By Ed Yong/ Source: New Scientist
This year, the number of pensioners in the UK exceeded the number of minors for the first time in history. That's remarkable in its own right, but the real "population explosion" has been among the oldest of the old - the centenarians.
In fact, this is the fastest-growing demographic in much of the developed world. In the UK, their numbers have increased by a factor of 60 since the early 20th century. And their ranks are set to swell even further, thanks to the ageing baby-boomer generation: by 2030 there will be about a million worldwide.
These trends raise social, ethical and economic dilemmas. Are medical advances artificially prolonging life with little regard for the quality of that life? Old age brings an increased risk of chronic disease, disability and dementia, and if growing numbers of elderly people become dependent on state or familial support, society faces skyrocketing costs and commitments.
This is the dark cloud outside the silver lining of increasing longevity. Yet researchers who study the oldest old have made a surprising discovery that presents a less bleak vision of the future than many anticipate.
It is becoming clear that people who break through the 90-plus barrier represent a physical elite, markedly different from the elderly who typically die younger than them. Far from gaining a longer burden of disability, their extra years are often healthy ones. They have a remarkable ability to live through, delay or entirely escape a host of diseases that kill off most of their peers.
Supercentenarians - people aged 110 or over - are even better examples of ageing gracefully. "As a demographic group, they basically didn't exist in the 1970s or 80s," says Craig Willcox of the Okinawa Centenarian Study in Japan. "They have some sort of genetic booster rocket and they seem to be functioning better for longer periods of time than centenarians."
The average supercentenarian had freely gone about their daily life until the age of 105 or so, some five to 10 years longer even than centenarians, who are themselves the physical equivalent of people eight to 10 years their junior. This isn't just good news for the oldest old and for society in general; it also provides clues about how more of us might achieve a long and healthy old age.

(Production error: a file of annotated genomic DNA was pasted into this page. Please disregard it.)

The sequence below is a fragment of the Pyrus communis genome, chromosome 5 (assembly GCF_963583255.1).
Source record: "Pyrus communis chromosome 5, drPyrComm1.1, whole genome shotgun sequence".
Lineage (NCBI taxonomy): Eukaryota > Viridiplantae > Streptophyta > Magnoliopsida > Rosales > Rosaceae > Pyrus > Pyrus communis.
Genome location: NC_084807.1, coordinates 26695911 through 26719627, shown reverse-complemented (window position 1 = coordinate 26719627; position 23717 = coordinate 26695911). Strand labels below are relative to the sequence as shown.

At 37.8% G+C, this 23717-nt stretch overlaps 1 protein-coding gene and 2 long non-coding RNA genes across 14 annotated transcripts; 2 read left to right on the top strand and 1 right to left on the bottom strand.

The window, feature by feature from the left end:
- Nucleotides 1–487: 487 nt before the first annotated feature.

One of the most comprehensive studies comes from Denmark. In 1998, Kaare Christensen at the University of Southern Denmark, in Odense, exploited the country's exemplary registries to contact every single one of the 3600 people born in 1905 who was still alive. Assessing their health over the subsequent decade, he found that the proportion of people who managed to remain independent throughout was constantly around one-third of the total: each individual risked becoming more infirm, but the unhealthiest ones passed away at earlier ages, leaving the strongest behind.
In 2005, only 166 of the people in Christensen's sample were alive, but one-third of those were still entirely self-sufficient (Proceedings of the National Academy of Sciences, vol 105, p 13274). This is good news from both personal and societal perspectives, for it means that exceptional longevity does not necessarily lead to exceptional levels of disability.
Christensen's optimistic findings are echoed in studies all over the world. In the US, almost all of the 700-plus people recruited to the New England Centenarian Study (NECS) since it began in 1994 had lived independently until the age of 90, and 40 per cent of supercentenarians in the study could still look after themselves.
In the UK, Carol Brayne
at the University of Cambridge studied 958 people aged over 90 and found
that only one-quarter of them were living in institutions or nursing
homes. Likewise, research in China reveals that before their deaths,
centenarians and nonagenarians spend fewer days ill and bedridden than
younger elderly groups, though the end comes quickly when it finally
Of course, people can live independently without being entirely healthy, and it is true that most centenarians suffer from some sort of ailment. These range from osteoarthritis - which is almost universal and often omitted from studies - to simple loneliness. Neurodegenerative diseases are common too, with around 70 to 85 per cent of centenarians suffering from some form of dementia. But dementia in this group follows a different pattern to the general population. It is more likely to be vascular dementia or rare neurodegenerative conditions such as Pick's disease or Lewy body disease.
Alzheimer's disease, the most common form of dementia, is relatively rare among centenarians yet, intriguingly, autopsies reveal that the brains of the oldest old, who had shown no outward sign of dementia, are sometimes riddled with the lesions associated with Alzheimer's disease. The basis of this resilience to Alzheimer's is largely unknown. The simple fact is that many people who become centenarians seem able to tolerate damage that would significantly harm less robust individuals, and although many suffer from dementia as death draws near, most remain mentally agile well into their nineties.
Not all of the oldest old survive by delaying illness or disability, though - many soldier through it. Jessica Evert of Ohio State University in Columbus examined the medical histories of over 400 centenarians (The Journals of Gerontology Series A, vol 58, p 232). She found that those who achieve extreme longevity tend to fall into three categories. About 40 per cent were "delayers", who avoided chronic diseases until after the age of 80.